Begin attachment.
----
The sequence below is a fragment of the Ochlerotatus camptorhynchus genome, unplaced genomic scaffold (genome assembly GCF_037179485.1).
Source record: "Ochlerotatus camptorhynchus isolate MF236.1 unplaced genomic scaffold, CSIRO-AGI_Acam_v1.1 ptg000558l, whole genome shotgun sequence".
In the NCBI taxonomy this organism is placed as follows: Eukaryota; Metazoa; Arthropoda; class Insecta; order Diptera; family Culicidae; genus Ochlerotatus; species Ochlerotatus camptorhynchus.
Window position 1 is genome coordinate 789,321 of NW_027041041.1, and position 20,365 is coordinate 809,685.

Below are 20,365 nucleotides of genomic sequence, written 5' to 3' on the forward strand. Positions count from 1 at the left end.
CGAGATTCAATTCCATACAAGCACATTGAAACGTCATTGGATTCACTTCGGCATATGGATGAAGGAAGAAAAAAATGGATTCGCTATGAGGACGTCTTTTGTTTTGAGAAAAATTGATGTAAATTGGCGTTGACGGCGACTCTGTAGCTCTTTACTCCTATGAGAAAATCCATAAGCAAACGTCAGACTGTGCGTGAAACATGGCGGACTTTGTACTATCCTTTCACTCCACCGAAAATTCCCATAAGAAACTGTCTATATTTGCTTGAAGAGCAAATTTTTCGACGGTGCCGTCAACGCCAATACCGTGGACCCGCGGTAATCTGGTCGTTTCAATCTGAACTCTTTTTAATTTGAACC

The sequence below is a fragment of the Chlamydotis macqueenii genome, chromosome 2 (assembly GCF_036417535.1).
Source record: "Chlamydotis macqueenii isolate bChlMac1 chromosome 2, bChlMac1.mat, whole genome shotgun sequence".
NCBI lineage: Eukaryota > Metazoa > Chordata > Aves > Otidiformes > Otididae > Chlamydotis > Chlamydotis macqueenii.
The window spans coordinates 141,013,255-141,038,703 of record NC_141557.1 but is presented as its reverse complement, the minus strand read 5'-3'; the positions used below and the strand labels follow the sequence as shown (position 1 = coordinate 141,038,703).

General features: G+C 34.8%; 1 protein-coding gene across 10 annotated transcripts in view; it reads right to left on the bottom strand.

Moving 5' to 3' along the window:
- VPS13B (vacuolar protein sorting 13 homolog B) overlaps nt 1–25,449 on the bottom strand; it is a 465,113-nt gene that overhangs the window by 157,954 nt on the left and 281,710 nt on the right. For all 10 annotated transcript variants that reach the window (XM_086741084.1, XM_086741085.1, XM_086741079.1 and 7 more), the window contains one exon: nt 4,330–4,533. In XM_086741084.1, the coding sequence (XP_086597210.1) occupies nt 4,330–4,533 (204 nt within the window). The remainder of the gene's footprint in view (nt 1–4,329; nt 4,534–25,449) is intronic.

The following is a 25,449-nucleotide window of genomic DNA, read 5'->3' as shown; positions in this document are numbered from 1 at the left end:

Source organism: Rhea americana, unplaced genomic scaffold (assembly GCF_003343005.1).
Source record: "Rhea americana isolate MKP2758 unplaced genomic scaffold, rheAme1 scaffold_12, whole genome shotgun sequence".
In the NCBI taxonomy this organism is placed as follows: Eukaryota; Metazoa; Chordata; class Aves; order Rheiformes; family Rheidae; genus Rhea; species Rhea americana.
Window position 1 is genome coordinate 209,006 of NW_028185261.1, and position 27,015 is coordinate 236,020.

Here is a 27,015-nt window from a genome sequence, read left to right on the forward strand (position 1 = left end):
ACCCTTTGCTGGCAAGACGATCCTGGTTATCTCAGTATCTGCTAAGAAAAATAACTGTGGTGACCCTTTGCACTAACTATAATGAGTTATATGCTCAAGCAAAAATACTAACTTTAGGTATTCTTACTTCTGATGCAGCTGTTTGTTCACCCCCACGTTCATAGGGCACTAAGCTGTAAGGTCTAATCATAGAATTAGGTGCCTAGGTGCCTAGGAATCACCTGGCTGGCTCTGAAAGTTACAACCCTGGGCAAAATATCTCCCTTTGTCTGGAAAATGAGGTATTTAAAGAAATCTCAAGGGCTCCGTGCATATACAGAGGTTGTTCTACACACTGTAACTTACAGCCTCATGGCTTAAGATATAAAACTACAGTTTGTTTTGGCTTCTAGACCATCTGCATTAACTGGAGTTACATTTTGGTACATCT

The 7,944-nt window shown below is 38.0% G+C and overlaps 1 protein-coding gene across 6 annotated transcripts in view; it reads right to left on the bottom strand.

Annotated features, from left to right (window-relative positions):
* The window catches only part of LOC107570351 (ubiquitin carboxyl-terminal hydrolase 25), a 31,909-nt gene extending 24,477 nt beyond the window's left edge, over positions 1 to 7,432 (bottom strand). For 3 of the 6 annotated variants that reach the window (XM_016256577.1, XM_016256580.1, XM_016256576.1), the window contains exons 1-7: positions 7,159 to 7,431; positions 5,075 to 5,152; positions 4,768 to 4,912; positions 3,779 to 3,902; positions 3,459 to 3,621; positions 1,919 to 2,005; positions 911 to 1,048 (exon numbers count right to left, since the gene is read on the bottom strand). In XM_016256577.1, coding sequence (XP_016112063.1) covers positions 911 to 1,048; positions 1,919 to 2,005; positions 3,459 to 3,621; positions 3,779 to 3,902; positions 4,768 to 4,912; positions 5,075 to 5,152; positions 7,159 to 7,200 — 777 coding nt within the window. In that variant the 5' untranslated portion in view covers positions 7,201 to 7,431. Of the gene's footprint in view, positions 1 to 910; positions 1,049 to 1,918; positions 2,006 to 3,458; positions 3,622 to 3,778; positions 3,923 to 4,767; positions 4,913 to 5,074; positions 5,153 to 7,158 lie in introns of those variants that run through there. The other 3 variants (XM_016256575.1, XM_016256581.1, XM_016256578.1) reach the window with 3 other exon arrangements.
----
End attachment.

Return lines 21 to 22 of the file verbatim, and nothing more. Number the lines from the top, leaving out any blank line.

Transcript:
The 7,944-nt window shown below is 38.0% G+C and overlaps 1 protein-coding gene across 6 annotated transcripts in view; it reads right to left on the bottom strand.

Annotated features, from left to right (window-relative positions):